Illustration by Peter Sarukhanov

What’s with that weird military parade in Moscow? Despite health concerns, the authorities plan a massive display of military might on June 24th. Officially it is linked to postponed annual festivities celebrating the end of WWII. In reality, they are designed to boost patriotic feelings in the wake of the upcoming vote — the old tactic that always benefited Putin’s (now sinking) ratings before.

Not all governors are happy about it. 10 Russian regional leaders refuse to put on the festivities. In this week’s column our political editor Kirill Martynov explains that this is not a health-related dissent, but rather an issue of a struggling regional budget amid the worst economic crisis in two decades. Usually Russian governors have little say in a highly centralized power vertical. However, this time is different — the Kremlin earlier offloaded the Covid-19 management to regions so it doesn’t get blamed for a botched response. 

“It’s frightening to imagine how much could have been saved on these projects, coming from the centre, in a situation where the country would have had real federalism and not coronavirus federalism,” Martynov writes. 

Patriotic bravado and vote buying in a package deal. Unlike his regional counterparts, Sobyanin is not allowed an option of canceling the main parade in Moscow. Albeit, he encourages Muscovites to stay home and watch it on television. There’s also a bonus — a chance to win one of two million gift certificates, totalling $143 million, for stores, restaurants and other services. The offer’s timing just a week before the referendum is not a coincidence. 

Post-parade consequences. Russia has not yet flattened the curve, but experts are already predicting the festivities leading up to the vote will trigger a second wave. Medical personnel in Moscow informed us that the government has already blocked 2,000 additional hospital beds for the military men participating in the parade. 

“The question is not whether there will or won’t be a second wave, but how high and manageable it will be… Removing restrictions and everything that’s happening around the parade is the most dangerous — the parade itself is only one of the risks,” Alexey Maschan, Deputy Director of a Moscow-based children’s hospital, said in an interview to Novaya Gazeta.

Read the full story on why the Moscow Mayor cancelled quarantine here, read Kirill Martynov piece on  how regional authorities are refusing to stage a parade here and what health experts have to say about it all here.


Rare Victory for Eco-Activists, Explained 

For two years, environmental activists have been protesting the construction of Europe’s biggest landfill at the Shiyes station in northern Russia. This month the Arkhangelsk authorities dropped their support for the landfill and terminated the contract with developer Tekhnopark LLC due to ‘an absence of construction work.’ The move is hailed as a win. But it may turn out to be short-lived.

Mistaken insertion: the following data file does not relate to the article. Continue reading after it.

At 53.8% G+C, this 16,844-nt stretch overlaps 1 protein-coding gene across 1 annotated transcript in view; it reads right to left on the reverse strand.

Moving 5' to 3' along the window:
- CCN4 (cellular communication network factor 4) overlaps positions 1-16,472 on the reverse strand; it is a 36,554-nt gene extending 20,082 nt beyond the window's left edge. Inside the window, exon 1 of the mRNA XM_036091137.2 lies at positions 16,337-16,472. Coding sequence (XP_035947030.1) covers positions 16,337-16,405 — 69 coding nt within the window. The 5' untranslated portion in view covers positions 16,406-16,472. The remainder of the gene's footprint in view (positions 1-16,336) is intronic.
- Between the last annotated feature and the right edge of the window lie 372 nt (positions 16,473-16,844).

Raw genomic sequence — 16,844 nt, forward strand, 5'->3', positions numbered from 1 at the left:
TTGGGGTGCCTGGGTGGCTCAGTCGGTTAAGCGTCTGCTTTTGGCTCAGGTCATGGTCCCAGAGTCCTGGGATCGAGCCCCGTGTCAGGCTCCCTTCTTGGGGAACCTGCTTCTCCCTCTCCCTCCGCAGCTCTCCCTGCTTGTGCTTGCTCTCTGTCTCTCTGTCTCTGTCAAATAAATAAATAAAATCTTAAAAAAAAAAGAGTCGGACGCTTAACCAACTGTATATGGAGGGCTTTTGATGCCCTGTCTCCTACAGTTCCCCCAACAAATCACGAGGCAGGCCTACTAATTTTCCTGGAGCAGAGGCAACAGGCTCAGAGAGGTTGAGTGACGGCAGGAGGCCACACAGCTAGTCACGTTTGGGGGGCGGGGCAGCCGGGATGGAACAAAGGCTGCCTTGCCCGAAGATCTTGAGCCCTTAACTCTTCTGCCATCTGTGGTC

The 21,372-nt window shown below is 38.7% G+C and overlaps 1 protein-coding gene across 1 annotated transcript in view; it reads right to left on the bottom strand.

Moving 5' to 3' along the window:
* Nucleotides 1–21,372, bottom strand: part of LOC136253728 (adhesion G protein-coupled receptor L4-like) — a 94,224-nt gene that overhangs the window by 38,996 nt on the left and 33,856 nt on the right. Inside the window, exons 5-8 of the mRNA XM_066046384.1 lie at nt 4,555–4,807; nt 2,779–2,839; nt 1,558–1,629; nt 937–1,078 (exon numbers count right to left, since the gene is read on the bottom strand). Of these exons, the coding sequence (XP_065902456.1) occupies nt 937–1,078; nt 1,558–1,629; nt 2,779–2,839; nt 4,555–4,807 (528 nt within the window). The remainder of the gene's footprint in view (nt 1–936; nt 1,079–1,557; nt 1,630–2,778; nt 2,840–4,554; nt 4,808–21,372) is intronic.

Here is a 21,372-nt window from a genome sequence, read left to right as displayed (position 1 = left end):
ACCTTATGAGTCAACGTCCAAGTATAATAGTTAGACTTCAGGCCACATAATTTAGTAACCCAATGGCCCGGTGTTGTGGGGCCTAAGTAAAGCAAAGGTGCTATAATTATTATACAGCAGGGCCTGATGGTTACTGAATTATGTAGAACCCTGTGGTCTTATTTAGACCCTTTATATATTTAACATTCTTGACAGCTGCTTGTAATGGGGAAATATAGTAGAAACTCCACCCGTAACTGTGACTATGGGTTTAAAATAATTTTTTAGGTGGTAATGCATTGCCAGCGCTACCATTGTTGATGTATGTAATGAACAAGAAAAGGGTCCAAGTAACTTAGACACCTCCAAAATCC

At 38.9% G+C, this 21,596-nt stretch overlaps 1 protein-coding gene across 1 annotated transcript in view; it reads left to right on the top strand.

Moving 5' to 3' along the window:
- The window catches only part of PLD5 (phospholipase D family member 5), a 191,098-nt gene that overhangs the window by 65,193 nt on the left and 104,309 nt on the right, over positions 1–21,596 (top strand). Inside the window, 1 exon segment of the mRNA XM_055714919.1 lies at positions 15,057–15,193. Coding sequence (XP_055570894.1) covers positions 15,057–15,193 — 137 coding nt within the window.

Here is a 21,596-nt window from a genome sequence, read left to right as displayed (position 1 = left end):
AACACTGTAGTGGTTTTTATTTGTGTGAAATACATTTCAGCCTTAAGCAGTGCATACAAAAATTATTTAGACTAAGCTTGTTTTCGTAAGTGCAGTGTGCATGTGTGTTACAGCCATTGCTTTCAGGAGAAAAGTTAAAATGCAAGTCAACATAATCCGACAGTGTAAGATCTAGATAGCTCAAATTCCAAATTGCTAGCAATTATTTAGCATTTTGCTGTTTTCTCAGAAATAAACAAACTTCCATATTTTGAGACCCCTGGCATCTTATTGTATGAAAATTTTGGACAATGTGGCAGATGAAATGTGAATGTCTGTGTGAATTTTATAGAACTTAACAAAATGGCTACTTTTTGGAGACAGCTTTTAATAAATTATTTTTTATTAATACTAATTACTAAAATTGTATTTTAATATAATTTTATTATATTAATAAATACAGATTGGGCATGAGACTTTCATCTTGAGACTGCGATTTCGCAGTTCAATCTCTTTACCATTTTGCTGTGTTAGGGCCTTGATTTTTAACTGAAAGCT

Caution sign #1: it may be a temporary election trick. The timing comes just months from local elections scheduled for September. Local governor Alexander Tsybulsky hopes to retain his seat and doesn’t want additional confrontations with the public that is already on the edge due to the pandemic, collapsed oil prices (the regional budget depends on oil revenues) and unpopular merger with neighboring Republic of Komi and Nenets Autonomous District. 

Photo: Maxim Grigoriev / TASS

Caution sign #2: the issue is not scrapped completely. The controversial project is removed from the registry of government investment priorities. But it is not closed. The Kremlin-backed deadline for the Shiyes conflict resolution is now also pushed after the election day in September. Moreover, authorities haven’t acknowledged illegal construction, ecological risks or the concerns of the local population. Their reason for the termination of the contract is just the lack of work on the project. So we’ll be watching the space for more.

Caution sign #3: the builders are still on site. Furthermore, the builders and security guards still remain at the Shiyes as does the protest camp. Neither side is planning on leaving. This suggests that the battle is far from over. 

Backstory. In 2018, Moscow and the Arkhangelsk region reached the agreement to build a landfill in Shiyes, which would take 500 thousand tons of garbage from the Russian capital annually. The developer, Tekhnopark LLC, didn’t have the necessary documents and environmental assessments but authorities began to prepare for construction regardless. In response, locals rebelled with pickets, rallies and turned the construction site into a permanent commune. The Shiyes station is touted as “ground zero” for the protests against the severe environmental degradation taking place across the Russian provinces and in the far-north.

Read the full story on the authorities dropping support for the landfill here.


Other Top-Stories Russia Has Been Reading

  • Crackdown on a miner rebellion. Our reporting on a strike in the self-proclaimed and Russia-backed ‘Luhansk People’s Republic’ is a traffic-leader among our readers. Earlier this month, 119 miners working at Komsomolskaya mine in local city Antratsyt went on strike by remaining underground. It started as a small protest of one mine against unpaid wages. Self-appointed authorities tried to silence it with internet censorship and regularly disrupting the mobile communications network. The protest backfired and spread. The employees of another mine got arrested for planning a solidarity strike — they were reportedly tortured. 22 people in connection with the strike movement disappeared, including three wives of miners. Now Antratsyt is under a curfew and the city’s entry and exit points are blocked under the coronavirus lockdown excuse.


Thanks for reading! To keep up with Novaya Gazeta’s reporting throughout the week, you can follow us on FacebookTwitterInstagram, and Telegram. Our video content is available on Youtube and don’t forget to visit our website for the latest stories in Russian. 

— The Novaya Gazeta Team